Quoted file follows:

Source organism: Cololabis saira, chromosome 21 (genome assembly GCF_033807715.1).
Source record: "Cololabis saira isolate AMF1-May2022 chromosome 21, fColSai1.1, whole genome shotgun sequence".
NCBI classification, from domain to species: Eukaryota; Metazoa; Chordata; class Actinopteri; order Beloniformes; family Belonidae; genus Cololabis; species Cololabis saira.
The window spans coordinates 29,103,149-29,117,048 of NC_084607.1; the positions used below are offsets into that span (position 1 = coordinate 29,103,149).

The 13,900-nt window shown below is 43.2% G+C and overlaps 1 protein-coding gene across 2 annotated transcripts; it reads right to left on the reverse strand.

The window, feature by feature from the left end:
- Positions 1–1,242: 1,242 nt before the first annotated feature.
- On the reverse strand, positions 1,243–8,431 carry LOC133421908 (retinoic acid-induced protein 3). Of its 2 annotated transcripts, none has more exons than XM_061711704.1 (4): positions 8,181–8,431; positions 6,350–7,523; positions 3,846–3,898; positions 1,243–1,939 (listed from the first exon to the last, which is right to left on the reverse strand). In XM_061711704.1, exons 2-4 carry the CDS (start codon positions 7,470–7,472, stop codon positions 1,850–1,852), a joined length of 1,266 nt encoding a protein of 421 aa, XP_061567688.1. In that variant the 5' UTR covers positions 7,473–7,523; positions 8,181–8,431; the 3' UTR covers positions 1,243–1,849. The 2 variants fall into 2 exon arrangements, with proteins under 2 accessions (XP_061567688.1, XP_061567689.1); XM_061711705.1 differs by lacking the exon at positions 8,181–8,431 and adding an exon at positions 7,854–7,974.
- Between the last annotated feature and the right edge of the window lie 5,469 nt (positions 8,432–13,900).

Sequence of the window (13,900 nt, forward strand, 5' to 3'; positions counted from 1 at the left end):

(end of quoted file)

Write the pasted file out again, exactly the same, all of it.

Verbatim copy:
Source organism: Cololabis saira, chromosome 21 (genome assembly GCF_033807715.1).
Source record: "Cololabis saira isolate AMF1-May2022 chromosome 21, fColSai1.1, whole genome shotgun sequence".
NCBI classification, from domain to species: Eukaryota; Metazoa; Chordata; class Actinopteri; order Beloniformes; family Belonidae; genus Cololabis; species Cololabis saira.
The window spans coordinates 29,103,149-29,117,048 of NC_084607.1; the positions used below are offsets into that span (position 1 = coordinate 29,103,149).

The 13,900-nt window shown below is 43.2% G+C and overlaps 1 protein-coding gene across 2 annotated transcripts; it reads right to left on the reverse strand.

The window, feature by feature from the left end:
- Positions 1–1,242: 1,242 nt before the first annotated feature.
- On the reverse strand, positions 1,243–8,431 carry LOC133421908 (retinoic acid-induced protein 3). Of its 2 annotated transcripts, none has more exons than XM_061711704.1 (4): positions 8,181–8,431; positions 6,350–7,523; positions 3,846–3,898; positions 1,243–1,939 (listed from the first exon to the last, which is right to left on the reverse strand). In XM_061711704.1, exons 2-4 carry the CDS (start codon positions 7,470–7,472, stop codon positions 1,850–1,852), a joined length of 1,266 nt encoding a protein of 421 aa, XP_061567688.1. In that variant the 5' UTR covers positions 7,473–7,523; positions 8,181–8,431; the 3' UTR covers positions 1,243–1,849. The 2 variants fall into 2 exon arrangements, with proteins under 2 accessions (XP_061567688.1, XP_061567689.1); XM_061711705.1 differs by lacking the exon at positions 8,181–8,431 and adding an exon at positions 7,854–7,974.
- Between the last annotated feature and the right edge of the window lie 5,469 nt (positions 8,432–13,900).

Sequence of the window (13,900 nt, forward strand, 5' to 3'; positions counted from 1 at the left end):